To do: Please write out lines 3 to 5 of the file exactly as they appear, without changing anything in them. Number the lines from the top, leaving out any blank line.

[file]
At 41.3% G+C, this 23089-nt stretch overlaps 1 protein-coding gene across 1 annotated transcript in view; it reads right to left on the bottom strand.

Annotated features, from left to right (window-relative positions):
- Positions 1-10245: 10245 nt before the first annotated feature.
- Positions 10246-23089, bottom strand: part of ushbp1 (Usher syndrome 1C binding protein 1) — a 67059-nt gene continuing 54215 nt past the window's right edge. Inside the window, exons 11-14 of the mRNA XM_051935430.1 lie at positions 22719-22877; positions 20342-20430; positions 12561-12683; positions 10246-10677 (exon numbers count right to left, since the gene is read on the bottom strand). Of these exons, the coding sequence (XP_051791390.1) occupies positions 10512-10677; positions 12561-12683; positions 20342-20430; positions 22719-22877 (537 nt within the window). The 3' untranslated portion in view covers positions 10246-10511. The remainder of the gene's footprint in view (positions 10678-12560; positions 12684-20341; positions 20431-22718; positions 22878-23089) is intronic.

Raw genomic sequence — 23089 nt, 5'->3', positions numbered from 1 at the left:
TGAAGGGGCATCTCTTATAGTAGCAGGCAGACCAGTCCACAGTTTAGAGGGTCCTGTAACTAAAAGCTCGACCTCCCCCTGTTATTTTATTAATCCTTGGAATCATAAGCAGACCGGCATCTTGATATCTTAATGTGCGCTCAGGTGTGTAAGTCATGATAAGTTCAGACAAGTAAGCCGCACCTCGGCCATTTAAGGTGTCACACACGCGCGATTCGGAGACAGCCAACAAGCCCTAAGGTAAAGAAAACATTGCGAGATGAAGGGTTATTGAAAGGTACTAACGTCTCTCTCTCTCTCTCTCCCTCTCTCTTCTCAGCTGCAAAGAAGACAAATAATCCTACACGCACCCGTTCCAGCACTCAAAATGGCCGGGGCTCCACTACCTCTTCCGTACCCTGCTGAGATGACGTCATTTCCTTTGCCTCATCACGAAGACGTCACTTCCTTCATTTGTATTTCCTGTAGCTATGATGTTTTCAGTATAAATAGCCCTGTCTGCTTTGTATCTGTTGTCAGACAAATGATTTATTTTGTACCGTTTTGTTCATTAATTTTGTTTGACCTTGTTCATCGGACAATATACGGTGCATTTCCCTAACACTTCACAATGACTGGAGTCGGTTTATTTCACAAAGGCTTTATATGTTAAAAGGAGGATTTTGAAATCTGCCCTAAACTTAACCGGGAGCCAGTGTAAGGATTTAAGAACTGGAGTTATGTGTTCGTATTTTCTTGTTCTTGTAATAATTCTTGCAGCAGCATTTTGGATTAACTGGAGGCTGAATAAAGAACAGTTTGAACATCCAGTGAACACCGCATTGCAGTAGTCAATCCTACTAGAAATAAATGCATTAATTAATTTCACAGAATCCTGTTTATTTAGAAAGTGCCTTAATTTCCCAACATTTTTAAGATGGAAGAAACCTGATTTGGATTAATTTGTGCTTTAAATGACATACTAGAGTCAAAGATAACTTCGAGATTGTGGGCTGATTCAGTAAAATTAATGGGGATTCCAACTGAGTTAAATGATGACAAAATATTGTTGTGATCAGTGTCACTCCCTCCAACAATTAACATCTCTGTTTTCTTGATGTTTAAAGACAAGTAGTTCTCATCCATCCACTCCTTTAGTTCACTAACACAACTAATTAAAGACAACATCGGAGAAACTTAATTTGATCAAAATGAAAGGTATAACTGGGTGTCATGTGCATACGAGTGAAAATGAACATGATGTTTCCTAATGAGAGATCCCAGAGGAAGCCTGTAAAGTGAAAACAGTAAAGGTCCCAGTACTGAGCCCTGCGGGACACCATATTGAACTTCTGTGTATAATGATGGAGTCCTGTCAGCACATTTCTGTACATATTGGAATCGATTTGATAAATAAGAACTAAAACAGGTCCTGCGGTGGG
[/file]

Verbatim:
- Positions 1-10245: 10245 nt before the first annotated feature.
- Positions 10246-23089, bottom strand: part of ushbp1 (Usher syndrome 1C binding protein 1) — a 67059-nt gene continuing 54215 nt past the window's right edge. Inside the window, exons 11-14 of the mRNA XM_051935430.1 lie at positions 22719-22877; positions 20342-20430; positions 12561-12683; positions 10246-10677 (exon numbers count right to left, since the gene is read on the bottom strand). Of these exons, the coding sequence (XP_051791390.1) occupies positions 10512-10677; positions 12561-12683; positions 20342-20430; positions 22719-22877 (537 nt within the window). The 3' untranslated portion in view covers positions 10246-10511. The remainder of the gene's footprint in view (positions 10678-12560; positions 12684-20341; positions 20431-22718; positions 22878-23089) is intronic.

Raw genomic sequence — 23089 nt, 5'->3', positions numbered from 1 at the left: